In regard to the ban on “religious touch,” the court also accepted that the state’s interests were compelling. These interests, “security in the execution chamber, preventing unnecessary suffering, and avoiding further emotional trauma to the victim’s family members,” could also be secured in some way short of an outright ban.

The state could, for instance, train advisors so they don’t interfere with the procedure, or position the advisor so he or she would not be in the way.

The court addressed the concern that these types of cases could indefinitely delay executions:

If States adopt clear rules in advance, it should be the rare case that requires last-minute resort to the federal courts. If such cases do arise and a court determines that relief is appropriate under RLUIPA, the proper remedy is an injunction ordering the accommodation, not a stay of the execution. This approach balances the State’s interest in carrying out capital sentences without delay and the prisoner’s interest in religious exercise.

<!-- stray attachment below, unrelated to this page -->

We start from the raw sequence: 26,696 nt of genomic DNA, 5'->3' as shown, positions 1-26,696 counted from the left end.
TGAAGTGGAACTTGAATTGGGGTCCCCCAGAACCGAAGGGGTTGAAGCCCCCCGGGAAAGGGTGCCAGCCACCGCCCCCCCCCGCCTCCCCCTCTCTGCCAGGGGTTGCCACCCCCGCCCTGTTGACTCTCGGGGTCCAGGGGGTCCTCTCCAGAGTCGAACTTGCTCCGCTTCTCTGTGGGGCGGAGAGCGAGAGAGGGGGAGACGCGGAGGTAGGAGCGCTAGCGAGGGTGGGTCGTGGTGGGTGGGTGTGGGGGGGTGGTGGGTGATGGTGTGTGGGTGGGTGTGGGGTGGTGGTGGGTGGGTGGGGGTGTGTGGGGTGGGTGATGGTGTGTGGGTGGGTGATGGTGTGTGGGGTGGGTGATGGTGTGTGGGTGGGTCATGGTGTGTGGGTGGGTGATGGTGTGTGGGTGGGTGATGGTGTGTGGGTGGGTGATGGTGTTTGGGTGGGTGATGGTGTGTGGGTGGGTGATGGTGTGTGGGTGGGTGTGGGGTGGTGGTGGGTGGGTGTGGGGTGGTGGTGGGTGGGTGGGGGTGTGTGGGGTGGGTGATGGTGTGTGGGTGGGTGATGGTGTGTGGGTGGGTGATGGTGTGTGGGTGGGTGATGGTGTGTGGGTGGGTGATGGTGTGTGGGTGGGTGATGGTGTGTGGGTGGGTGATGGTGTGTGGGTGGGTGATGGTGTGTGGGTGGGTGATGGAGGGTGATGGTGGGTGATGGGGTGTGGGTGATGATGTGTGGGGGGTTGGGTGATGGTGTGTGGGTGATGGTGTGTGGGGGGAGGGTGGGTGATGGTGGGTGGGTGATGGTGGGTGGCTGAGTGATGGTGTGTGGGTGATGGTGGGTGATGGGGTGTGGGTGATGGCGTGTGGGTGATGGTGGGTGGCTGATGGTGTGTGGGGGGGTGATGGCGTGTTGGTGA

In a concurring opinion, Justice Brett Kavanaugh suggested that states:

try to accommodate an inmate’s timely and reasonable requests about a religious advisor’s presence and activities in the execution room if the States can do so without meaningfully sacrificing their compelling interests in safety, security, and solemnity. Doing so not only would help States avoid future litigation delays but also would serve the exceptionally powerful interests of victims’ families in finally obtaining closure.

Justice Clarence Thomas was the sole dissenting vote. Thomas argued that the pattern of events in this case, which had delayed execution for seven years, demonstrated that Ramirez’s request was just an attempt to continue delaying. To Thomas, this demonstrated “a demonstrably abusive and insincere claim filed by a prisoner with an established history of seeking unjustified delay, harming the State and Ramirez’s victims in the process.”

Thomas may very well be right about the intent. The majority’s willingness to go to great lengths to treat the request as sincere and to accommodate it in any way possible are a powerful sign of the court’s commitment to protect religious freedom, a commitment that honors the constitutional prioritization of this right.